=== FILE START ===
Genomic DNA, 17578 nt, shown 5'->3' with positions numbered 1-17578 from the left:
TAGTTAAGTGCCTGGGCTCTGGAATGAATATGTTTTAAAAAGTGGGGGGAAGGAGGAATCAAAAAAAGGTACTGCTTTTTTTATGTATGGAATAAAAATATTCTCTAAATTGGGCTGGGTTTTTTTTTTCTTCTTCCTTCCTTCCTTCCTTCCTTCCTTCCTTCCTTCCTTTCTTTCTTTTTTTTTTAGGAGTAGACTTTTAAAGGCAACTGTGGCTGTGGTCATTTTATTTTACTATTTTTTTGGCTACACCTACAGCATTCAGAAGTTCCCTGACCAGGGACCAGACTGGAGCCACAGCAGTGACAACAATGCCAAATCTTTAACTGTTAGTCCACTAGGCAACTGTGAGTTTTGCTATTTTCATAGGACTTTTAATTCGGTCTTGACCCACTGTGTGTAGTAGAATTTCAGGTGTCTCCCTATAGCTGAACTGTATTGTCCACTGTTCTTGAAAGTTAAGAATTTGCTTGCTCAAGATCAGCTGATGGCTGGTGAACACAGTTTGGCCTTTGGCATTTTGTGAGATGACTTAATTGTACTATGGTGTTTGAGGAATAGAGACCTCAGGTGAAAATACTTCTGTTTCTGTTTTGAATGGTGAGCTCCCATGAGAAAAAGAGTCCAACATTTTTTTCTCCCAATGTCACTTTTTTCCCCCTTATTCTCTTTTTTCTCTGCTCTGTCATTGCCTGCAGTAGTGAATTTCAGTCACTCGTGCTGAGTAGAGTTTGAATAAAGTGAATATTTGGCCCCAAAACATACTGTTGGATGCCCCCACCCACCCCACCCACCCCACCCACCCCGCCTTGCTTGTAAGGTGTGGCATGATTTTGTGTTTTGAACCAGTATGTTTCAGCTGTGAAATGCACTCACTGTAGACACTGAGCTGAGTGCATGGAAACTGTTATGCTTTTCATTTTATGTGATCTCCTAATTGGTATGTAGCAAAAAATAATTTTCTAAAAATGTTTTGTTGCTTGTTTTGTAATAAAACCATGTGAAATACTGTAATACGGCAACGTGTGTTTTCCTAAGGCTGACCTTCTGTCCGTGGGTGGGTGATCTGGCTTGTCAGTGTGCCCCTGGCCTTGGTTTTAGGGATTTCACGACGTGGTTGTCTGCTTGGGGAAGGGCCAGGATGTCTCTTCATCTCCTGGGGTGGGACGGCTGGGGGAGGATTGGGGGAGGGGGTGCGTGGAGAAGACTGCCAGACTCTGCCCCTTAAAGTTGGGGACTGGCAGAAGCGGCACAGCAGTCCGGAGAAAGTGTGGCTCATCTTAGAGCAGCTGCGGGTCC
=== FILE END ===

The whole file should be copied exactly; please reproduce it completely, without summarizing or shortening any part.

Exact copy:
Genomic DNA, 17578 nt, shown 5'->3' with positions numbered 1-17578 from the left:
TAGTTAAGTGCCTGGGCTCTGGAATGAATATGTTTTAAAAAGTGGGGGGAAGGAGGAATCAAAAAAAGGTACTGCTTTTTTTATGTATGGAATAAAAATATTCTCTAAATTGGGCTGGGTTTTTTTTTTCTTCTTCCTTCCTTCCTTCCTTCCTTCCTTCCTTCCTTCCTTTCTTTCTTTTTTTTTTAGGAGTAGACTTTTAAAGGCAACTGTGGCTGTGGTCATTTTATTTTACTATTTTTTTGGCTACACCTACAGCATTCAGAAGTTCCCTGACCAGGGACCAGACTGGAGCCACAGCAGTGACAACAATGCCAAATCTTTAACTGTTAGTCCACTAGGCAACTGTGAGTTTTGCTATTTTCATAGGACTTTTAATTCGGTCTTGACCCACTGTGTGTAGTAGAATTTCAGGTGTCTCCCTATAGCTGAACTGTATTGTCCACTGTTCTTGAAAGTTAAGAATTTGCTTGCTCAAGATCAGCTGATGGCTGGTGAACACAGTTTGGCCTTTGGCATTTTGTGAGATGACTTAATTGTACTATGGTGTTTGAGGAATAGAGACCTCAGGTGAAAATACTTCTGTTTCTGTTTTGAATGGTGAGCTCCCATGAGAAAAAGAGTCCAACATTTTTTTCTCCCAATGTCACTTTTTTCCCCCTTATTCTCTTTTTTCTCTGCTCTGTCATTGCCTGCAGTAGTGAATTTCAGTCACTCGTGCTGAGTAGAGTTTGAATAAAGTGAATATTTGGCCCCAAAACATACTGTTGGATGCCCCCACCCACCCCACCCACCCCACCCACCCCGCCTTGCTTGTAAGGTGTGGCATGATTTTGTGTTTTGAACCAGTATGTTTCAGCTGTGAAATGCACTCACTGTAGACACTGAGCTGAGTGCATGGAAACTGTTATGCTTTTCATTTTATGTGATCTCCTAATTGGTATGTAGCAAAAAATAATTTTCTAAAAATGTTTTGTTGCTTGTTTTGTAATAAAACCATGTGAAATACTGTAATACGGCAACGTGTGTTTTCCTAAGGCTGACCTTCTGTCCGTGGGTGGGTGATCTGGCTTGTCAGTGTGCCCCTGGCCTTGGTTTTAGGGATTTCACGACGTGGTTGTCTGCTTGGGGAAGGGCCAGGATGTCTCTTCATCTCCTGGGGTGGGACGGCTGGGGGAGGATTGGGGGAGGGGGTGCGTGGAGAAGACTGCCAGACTCTGCCCCTTAAAGTTGGGGACTGGCAGAAGCGGCACAGCAGTCCGGAGAAAGTGTGGCTCATCTTAGAGCAGCTGCGGGTCC